When the second A-D converter circuit 20 is to be operated as the gate-input type, the switches SW71 to SW74 select the four-input comparator 42. When the second A-D converter circuit 20 is to be operated as the capacitance-input type, the switches SW71 to SW74 select the two-input comparator 44. In the case of the capacitance-input type, the positive-phase-side analog signal Vinp and the positive-phase-side reference voltage Vrefp are inputted selectively to a first capacitor 46 via the switch SW81. The reversed-phase-side analog signal Vinm and the reversed-phase-side reference voltage Vrefm are inputted selectively to a second capacitor 48 via the switch SW82. The switches SW83 and SW84 are turned on during a non-operating period of the two-input comparator 44 and turned off during a comparative operation period of the two-input comparator 44. At the timing when the switch SW83 and the switch SW84 are switched from ON to OFF, the signal inputted then to the first capacitor 46 and the second capacitor 48 is sampled.

FIG. 21 illustrates another structure of the second A-D converter circuit 20 shown in FIG. 18. In FIG. 21, components identical to those in FIG. 20 are given the same reference numerals as in FIG. 20 and the explanation thereof are omitted as appropriate. Though a single four-input comparator 42 is shown in FIG. 21, there are actually a plurality of four-input comparators 42 wherein the number thereof corresponds to the number of reference voltages inputted to the second A-D converter circuit 20. A second A-D converter circuit shown in FIG. 21 includes a four-input comparator 42, switches SW75 to SW78, a first gate-input path 52 to a fourth gate-input path 55, a first select-input path 56, a second select-input path 57, a first capacitor 46, a second capacitor 48, and switches SW81 to SW84.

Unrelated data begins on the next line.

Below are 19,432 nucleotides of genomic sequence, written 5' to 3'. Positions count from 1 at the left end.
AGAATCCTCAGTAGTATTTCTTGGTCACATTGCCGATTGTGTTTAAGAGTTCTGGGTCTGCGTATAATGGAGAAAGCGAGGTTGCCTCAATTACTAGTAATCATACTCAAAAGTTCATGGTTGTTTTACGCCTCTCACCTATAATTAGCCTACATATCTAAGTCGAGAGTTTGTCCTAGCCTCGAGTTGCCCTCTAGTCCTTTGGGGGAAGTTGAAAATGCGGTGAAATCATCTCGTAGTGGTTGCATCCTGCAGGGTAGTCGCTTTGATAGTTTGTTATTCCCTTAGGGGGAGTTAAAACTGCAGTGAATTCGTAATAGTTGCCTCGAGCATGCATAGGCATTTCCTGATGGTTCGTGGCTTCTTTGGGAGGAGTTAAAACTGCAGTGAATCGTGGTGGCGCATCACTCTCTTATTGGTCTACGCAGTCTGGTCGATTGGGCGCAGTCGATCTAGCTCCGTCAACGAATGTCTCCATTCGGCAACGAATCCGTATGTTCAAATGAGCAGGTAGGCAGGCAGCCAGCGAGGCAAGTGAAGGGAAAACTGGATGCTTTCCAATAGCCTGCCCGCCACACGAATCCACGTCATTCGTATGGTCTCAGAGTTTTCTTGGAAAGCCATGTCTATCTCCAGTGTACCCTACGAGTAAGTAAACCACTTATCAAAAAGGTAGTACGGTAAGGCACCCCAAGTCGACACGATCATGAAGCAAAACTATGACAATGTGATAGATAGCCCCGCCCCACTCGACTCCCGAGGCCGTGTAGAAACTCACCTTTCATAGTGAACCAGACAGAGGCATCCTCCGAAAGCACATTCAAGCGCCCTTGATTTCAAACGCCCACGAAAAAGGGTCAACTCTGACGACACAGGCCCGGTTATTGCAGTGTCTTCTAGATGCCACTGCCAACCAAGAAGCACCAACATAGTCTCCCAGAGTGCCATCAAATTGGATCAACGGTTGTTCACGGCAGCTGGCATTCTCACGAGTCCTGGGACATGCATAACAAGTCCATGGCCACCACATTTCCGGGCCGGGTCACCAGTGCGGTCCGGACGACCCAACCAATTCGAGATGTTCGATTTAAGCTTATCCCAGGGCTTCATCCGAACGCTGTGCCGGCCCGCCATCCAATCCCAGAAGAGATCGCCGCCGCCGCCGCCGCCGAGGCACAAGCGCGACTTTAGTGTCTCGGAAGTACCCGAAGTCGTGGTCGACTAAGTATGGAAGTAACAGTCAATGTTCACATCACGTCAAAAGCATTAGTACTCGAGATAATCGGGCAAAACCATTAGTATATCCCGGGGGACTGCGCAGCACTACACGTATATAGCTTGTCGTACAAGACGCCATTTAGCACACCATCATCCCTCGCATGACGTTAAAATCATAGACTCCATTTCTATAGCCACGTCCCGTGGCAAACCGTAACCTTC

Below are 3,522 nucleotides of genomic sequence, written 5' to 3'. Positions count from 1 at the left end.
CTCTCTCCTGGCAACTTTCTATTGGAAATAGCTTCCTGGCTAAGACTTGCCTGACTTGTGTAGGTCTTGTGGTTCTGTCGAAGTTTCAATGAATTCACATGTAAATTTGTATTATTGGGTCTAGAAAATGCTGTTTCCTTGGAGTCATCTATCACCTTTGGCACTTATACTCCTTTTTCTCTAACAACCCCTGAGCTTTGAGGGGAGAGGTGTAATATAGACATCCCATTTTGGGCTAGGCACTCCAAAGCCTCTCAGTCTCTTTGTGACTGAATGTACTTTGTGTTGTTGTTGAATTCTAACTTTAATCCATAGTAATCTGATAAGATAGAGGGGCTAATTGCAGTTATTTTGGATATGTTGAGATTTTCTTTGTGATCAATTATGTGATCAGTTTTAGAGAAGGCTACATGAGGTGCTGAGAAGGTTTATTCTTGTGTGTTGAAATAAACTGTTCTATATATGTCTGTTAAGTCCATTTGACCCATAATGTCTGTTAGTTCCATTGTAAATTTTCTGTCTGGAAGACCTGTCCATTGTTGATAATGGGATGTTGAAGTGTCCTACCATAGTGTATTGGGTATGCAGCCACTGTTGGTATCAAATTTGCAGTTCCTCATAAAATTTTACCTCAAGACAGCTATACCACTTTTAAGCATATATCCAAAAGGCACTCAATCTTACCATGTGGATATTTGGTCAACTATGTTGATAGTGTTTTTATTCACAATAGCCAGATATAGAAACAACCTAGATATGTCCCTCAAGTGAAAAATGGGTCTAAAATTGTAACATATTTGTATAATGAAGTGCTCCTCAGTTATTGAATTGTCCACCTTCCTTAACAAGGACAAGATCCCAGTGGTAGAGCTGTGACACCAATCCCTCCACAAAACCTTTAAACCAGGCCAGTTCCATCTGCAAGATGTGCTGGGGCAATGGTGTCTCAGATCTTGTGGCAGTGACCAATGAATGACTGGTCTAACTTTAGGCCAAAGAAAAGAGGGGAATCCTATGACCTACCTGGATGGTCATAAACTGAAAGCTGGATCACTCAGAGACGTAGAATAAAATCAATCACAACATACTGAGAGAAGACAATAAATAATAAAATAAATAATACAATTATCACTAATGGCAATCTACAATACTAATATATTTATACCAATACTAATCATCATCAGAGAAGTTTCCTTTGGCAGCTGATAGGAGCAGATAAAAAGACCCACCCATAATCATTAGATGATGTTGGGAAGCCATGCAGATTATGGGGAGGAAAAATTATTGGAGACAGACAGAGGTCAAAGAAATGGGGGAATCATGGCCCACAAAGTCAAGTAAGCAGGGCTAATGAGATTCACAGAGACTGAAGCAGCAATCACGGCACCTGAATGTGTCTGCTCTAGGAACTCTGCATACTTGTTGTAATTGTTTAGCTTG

The first gate-input path 52 is a path in which the positive-phase-side analog signal Vinp is inputted fixedly. The second gate-input path 53 is a path in which the positive-phase-side reference voltage Vrefp is inputted fixedly. The third gate-input path 54 is a path in which the reversed-phase-side analog signal Vinm is inputted fixedly. The fourth gate-input path 55 is a path in which the reversed-phase-side reference voltage Vrefm is inputted fixedly. The first select-input path 56 is a path in which either the positive-phase-side analog signal Vinp or the positive-phase-side reference voltage Vrefp is selectively inputted via the first capacitor 46 by switching therebetween. The second select-input path 57 is a path in which either the reversed-phase-side analog signal Vinm or the reversed-phase-side reference voltage Vrefm is selectively inputted via the second capacitor 48 by switching therebetween. The switches SW75 to SW78 are switches that select path connected to the input terminal of the four-input comparator 42. The selection in the switches SW75 to SW78 is controlled by a type switching signal Vcnt4 (not shown) from the type control unit 32.

When the second A-D converter circuit 20 is to be operated as the gate-input type, the switches SW75 to SW78 select the first gate-input path 52 to the fourth gate-input path 55 as a path connected to the input terminal of the four-input comparator 42. When the second A-D converter circuit 20 is to be operated as the capacitance-input type, the switches SW75 and SW76 select the first select-input path 56 and the second select-input path 57 as a path connected to the input terminal of the four-input comparator 42. The switches SW77 and SW78 have the input terminal of the four-input comparator 42 connected to the ground. In FIG. 21, when the second A-D converter circuit 20 is to be operated as the gate-input type and when the second A-D converter circuit 20 is to be operated as the capacitance-input type, the four-input comparator 42 is put to a common use. Thereby, the circuit scale can be reduced.